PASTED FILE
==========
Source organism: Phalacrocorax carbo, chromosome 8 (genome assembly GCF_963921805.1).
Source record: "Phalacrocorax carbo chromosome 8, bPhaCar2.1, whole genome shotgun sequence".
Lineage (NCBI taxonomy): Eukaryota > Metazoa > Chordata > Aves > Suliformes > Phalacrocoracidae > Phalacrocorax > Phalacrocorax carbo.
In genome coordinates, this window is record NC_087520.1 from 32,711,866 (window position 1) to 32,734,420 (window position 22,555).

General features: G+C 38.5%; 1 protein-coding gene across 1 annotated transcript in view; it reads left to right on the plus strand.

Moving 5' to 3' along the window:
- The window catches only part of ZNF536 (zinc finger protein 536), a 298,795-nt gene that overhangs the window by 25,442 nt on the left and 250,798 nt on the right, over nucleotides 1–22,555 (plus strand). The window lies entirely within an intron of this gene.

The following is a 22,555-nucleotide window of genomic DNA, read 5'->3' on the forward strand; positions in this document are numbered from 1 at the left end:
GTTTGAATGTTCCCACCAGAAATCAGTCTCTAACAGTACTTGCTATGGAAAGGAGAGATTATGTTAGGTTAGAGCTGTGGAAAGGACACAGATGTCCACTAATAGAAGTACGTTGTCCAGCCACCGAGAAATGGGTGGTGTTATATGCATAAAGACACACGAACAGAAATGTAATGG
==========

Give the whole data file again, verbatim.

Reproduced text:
Source organism: Phalacrocorax carbo, chromosome 8 (genome assembly GCF_963921805.1).
Source record: "Phalacrocorax carbo chromosome 8, bPhaCar2.1, whole genome shotgun sequence".
Lineage (NCBI taxonomy): Eukaryota > Metazoa > Chordata > Aves > Suliformes > Phalacrocoracidae > Phalacrocorax > Phalacrocorax carbo.
In genome coordinates, this window is record NC_087520.1 from 32,711,866 (window position 1) to 32,734,420 (window position 22,555).

General features: G+C 38.5%; 1 protein-coding gene across 1 annotated transcript in view; it reads left to right on the plus strand.

Moving 5' to 3' along the window:
- The window catches only part of ZNF536 (zinc finger protein 536), a 298,795-nt gene that overhangs the window by 25,442 nt on the left and 250,798 nt on the right, over nucleotides 1–22,555 (plus strand). The window lies entirely within an intron of this gene.

The following is a 22,555-nucleotide window of genomic DNA, read 5'->3' on the forward strand; positions in this document are numbered from 1 at the left end:
GTTTGAATGTTCCCACCAGAAATCAGTCTCTAACAGTACTTGCTATGGAAAGGAGAGATTATGTTAGGTTAGAGCTGTGGAAAGGACACAGATGTCCACTAATAGAAGTACGTTGTCCAGCCACCGAGAAATGGGTGGTGTTATATGCATAAAGACACACGAACAGAAATGTAATGG